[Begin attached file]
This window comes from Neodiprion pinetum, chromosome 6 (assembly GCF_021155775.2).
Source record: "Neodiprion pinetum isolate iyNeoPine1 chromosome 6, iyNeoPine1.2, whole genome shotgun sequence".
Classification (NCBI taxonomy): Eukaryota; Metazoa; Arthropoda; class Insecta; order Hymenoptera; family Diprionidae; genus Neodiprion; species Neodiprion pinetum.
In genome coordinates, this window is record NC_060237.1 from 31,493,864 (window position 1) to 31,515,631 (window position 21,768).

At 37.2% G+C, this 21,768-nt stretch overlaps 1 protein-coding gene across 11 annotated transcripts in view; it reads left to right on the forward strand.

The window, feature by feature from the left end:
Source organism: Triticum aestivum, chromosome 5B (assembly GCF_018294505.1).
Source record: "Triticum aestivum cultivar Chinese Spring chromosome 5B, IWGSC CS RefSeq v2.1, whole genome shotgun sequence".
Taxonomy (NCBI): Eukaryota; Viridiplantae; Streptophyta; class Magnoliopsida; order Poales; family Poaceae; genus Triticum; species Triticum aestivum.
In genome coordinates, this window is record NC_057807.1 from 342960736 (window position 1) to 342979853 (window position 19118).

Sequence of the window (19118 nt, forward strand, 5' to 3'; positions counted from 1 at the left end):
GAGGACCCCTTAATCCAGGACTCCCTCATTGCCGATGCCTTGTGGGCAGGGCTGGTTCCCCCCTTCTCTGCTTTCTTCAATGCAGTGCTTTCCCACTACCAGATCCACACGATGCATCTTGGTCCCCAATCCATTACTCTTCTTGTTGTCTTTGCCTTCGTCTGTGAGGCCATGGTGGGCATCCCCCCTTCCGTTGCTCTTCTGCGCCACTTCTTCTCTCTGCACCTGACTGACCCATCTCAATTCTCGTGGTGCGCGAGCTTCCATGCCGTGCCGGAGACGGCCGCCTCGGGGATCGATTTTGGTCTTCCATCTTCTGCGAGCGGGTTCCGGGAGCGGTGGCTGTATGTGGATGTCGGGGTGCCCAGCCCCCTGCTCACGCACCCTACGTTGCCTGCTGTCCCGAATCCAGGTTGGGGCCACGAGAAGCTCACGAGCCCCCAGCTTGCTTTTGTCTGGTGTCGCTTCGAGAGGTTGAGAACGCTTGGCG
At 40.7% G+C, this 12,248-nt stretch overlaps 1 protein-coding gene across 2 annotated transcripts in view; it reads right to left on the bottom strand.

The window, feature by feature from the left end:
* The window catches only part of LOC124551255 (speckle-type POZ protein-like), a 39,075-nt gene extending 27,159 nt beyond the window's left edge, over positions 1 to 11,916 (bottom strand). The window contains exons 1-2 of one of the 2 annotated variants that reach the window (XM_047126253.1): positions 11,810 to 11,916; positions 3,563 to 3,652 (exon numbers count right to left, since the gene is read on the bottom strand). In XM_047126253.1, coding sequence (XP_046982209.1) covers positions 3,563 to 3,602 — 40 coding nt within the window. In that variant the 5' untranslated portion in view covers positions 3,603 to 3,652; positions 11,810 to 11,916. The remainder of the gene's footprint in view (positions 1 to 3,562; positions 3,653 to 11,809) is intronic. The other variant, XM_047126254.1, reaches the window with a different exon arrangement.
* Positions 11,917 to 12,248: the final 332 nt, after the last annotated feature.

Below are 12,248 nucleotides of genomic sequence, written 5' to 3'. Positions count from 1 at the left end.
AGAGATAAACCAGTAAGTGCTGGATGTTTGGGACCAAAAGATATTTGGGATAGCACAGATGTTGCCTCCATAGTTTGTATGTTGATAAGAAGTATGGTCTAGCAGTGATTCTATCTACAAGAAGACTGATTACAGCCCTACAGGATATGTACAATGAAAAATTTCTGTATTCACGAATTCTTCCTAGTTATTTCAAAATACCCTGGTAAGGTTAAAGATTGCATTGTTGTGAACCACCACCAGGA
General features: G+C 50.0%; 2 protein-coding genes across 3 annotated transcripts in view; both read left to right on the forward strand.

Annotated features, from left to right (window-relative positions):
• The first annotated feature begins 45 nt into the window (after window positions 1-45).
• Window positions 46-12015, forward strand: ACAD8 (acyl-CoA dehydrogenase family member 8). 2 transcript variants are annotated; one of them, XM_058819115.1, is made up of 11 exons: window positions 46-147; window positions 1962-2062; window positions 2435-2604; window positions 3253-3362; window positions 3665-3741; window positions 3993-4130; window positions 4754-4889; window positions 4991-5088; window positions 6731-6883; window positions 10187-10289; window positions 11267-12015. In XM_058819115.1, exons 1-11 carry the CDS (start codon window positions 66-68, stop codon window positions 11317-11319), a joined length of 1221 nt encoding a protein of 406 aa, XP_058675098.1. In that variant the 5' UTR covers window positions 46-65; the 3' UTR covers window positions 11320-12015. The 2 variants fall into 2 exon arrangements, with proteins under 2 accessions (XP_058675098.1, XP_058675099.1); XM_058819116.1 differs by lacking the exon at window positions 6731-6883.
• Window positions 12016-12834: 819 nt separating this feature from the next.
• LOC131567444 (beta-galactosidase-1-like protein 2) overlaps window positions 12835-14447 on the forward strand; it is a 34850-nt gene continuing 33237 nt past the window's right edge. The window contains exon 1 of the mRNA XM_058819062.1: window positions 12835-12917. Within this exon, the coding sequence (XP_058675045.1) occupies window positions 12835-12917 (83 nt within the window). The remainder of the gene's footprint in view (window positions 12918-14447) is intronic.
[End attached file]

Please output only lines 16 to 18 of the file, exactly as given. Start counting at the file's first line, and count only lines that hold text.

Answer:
* Positions 11,917 to 12,248: the final 332 nt, after the last annotated feature.

Below are 12,248 nucleotides of genomic sequence, written 5' to 3'. Positions count from 1 at the left end.
AGAGATAAACCAGTAAGTGCTGGATGTTTGGGACCAAAAGATATTTGGGATAGCACAGATGTTGCCTCCATAGTTTGTATGTTGATAAGAAGTATGGTCTAGCAGTGATTCTATCTACAAGAAGACTGATTACAGCCCTACAGGATATGTACAATGAAAAATTTCTGTATTCACGAATTCTTCCTAGTTATTTCAAAATACCCTGGTAAGGTTAAAGATTGCATTGTTGTGAACCACCACCAGGA